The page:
At the end of June, de Winter has to spend several days in London, and he leaves his wife at Manderley alone. She worries about her husband and fears something dreadful will happen to him. Robert brings her the message that de Winter arrived safely and she is tremendously relieved. Now she feels free to do what she likes and is shocked at the feeling.
She and Jasper walk through the Happy Valley to the cove and enjoy the solitude, though she feels guilty for doing so. Jasper again escapes to the adjoining cove, and she follows him. It looks less intimidating at low tide, and she can now read the name on the buoy: Je Reviens (“I come back”). It seems to her an ill-fitting name for Rebecca’s boat.
Jasper does not obey her and noses his way through the partially opened door of the cottage, a door she is sure she closed when she was here last. She convinces herself there is nothing to be afraid of and discovers the simple-minded man from the beach, Ben. He is frightened but denies he is doing anything. He has taken some fishing line, which he tries to hide, and the girl tells Ben he must not take what does not belong to him. She retrieves Jasper and they go back outside; Ben is visibly shaking and asks her not to send him to an asylum.
He explains that one day he looked into the cottage window when a woman was in there; she was tall and dark and gave him the feeling of a snake. She told him she would have him put in an asylum if she ever caught him looking at her again. Ben gives the girl a shell before asking her if that woman is gone now. The girl tells him she does not know who the woman is but no one is going to put him in an asylum.
The walk home is unpleasant for her, and now she understands why her husband dislikes this path and that cove. As she nears Manderley, she notices an unfamiliar sports car in the driveway, parked around a bend from the house. She looks up and is surprised to see a man standing at one of the windows in the west wing. He seems to see her and then someone behind him closes the shutter; it is Danvers.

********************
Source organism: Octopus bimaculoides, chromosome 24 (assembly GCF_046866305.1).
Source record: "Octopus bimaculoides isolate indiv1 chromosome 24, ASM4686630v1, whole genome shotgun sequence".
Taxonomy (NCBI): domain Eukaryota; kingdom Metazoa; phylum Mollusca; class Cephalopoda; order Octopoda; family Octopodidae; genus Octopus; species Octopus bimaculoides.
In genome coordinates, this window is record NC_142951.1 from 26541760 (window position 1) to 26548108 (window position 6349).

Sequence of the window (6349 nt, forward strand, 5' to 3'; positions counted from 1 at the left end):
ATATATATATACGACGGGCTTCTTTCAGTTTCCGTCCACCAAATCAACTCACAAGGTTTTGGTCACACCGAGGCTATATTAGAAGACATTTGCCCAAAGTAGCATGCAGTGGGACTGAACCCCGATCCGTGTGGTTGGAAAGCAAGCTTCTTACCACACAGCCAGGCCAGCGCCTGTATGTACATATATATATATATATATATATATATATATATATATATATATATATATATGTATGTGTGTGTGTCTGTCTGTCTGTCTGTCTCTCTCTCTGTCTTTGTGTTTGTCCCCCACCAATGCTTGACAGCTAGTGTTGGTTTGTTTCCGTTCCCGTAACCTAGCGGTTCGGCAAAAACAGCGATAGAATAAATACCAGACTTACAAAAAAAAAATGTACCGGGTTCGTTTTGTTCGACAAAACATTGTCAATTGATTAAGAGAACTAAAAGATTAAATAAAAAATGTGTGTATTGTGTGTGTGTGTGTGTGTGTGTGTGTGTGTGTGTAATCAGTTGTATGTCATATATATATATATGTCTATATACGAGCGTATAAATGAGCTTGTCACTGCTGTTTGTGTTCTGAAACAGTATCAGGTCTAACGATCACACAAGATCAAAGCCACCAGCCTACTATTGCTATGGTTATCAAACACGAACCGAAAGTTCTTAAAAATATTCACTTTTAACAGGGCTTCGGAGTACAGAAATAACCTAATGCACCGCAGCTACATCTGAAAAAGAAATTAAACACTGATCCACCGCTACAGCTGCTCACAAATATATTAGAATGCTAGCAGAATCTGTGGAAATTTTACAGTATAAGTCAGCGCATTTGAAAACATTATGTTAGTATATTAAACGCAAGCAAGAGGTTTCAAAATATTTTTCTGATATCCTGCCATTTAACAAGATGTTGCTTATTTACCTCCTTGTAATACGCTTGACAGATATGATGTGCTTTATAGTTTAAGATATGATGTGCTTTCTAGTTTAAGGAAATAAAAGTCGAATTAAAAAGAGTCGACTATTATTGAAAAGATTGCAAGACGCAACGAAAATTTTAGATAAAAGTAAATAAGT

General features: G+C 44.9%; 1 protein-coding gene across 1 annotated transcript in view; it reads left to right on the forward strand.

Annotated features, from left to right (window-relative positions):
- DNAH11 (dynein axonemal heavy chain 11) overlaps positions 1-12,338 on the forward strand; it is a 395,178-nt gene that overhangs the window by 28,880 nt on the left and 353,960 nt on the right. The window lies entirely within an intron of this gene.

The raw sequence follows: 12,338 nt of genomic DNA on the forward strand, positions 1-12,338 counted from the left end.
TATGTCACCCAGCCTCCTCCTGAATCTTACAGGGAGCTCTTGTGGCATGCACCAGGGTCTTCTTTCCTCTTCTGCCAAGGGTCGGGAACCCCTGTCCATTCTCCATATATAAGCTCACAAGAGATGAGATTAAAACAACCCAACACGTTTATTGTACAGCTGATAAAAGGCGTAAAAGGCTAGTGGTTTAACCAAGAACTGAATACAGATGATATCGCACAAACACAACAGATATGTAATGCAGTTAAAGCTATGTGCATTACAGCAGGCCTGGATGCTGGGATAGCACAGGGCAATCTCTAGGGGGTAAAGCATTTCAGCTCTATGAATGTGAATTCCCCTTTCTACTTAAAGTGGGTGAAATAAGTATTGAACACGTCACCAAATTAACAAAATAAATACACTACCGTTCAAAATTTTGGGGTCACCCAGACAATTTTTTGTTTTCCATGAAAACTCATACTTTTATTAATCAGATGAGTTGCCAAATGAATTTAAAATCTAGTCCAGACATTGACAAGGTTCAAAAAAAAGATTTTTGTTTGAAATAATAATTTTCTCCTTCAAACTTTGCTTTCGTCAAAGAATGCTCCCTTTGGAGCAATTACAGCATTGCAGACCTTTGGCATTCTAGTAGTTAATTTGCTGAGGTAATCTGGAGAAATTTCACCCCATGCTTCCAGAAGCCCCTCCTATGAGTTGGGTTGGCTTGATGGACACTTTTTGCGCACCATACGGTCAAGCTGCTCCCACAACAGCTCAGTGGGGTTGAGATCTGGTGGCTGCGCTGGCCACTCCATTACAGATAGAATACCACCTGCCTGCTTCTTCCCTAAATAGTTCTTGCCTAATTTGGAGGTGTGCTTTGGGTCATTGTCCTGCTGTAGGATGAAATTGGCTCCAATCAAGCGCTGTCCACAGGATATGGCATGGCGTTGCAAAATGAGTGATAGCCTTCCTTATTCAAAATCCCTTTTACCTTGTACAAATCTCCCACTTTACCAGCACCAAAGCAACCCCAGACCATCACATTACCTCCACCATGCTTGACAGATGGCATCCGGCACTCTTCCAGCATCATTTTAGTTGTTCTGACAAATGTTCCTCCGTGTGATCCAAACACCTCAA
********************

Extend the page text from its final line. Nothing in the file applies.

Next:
The girl ponders the odd episode as she retrieves her knitting from the morning room. When she hears voices in the hallway, the girl ducks behind the door where she cannot be seen. She hears Danvers say that the girl has probably gone into the library, so he can leave now without being seen. Jasper gives the girl away, though, and the man discovers her and is astonished. He is a large, unpleasant man who smells of whiskey. He speaks to her in an over-familiar tone, explaining that Danny (Danvers) is an old friend of his as he lights a cigarette and then asks how “old Max” is.
She is surprised at his tone, aware of his bad manners, and offended at his too familiar ways. Danvers enters and just looks at the girl for a long time before reluctantly introducing the man as Mr. Favell. He rejects the girl’s offer of tea but insists she go see his car; Danvers does not accept his offer to join them. Favell is jocular, noting what a wonderful woman Danny is and wondering what the girl thinks of his car. He looks at the girl as he would look at a barmaid before...
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throwing his cigarette butt on the ground. Before he leaves, Favell carelessly says perhaps she should not tell her husband he was here, as de Winter does not approve of him—though he does not know why.
Back at the house, Danvers has disappeared. The girl rings the bell but no one answers and she has to ring again. Soon a distraught maid appears, explaining that Robert is gone on an errand since Danvers told him Mrs. de Winter would be late for tea. It seems odd to the girl that Favell came to Manderley when he did, at a time when Danvers ensured others would not be around to see him; however, the girl does not want anyone to be upset or get in trouble. Favell is the only person who has ever called her husband Max—except for Rebecca.
Now the young girl wonders if Danvers is doing something dishonest while de Winter is away. The west wing is full of valuable things, and the girl has a sudden impulse to go check the rooms herself She will have just enough time to do so before Robert returns and serves her tea.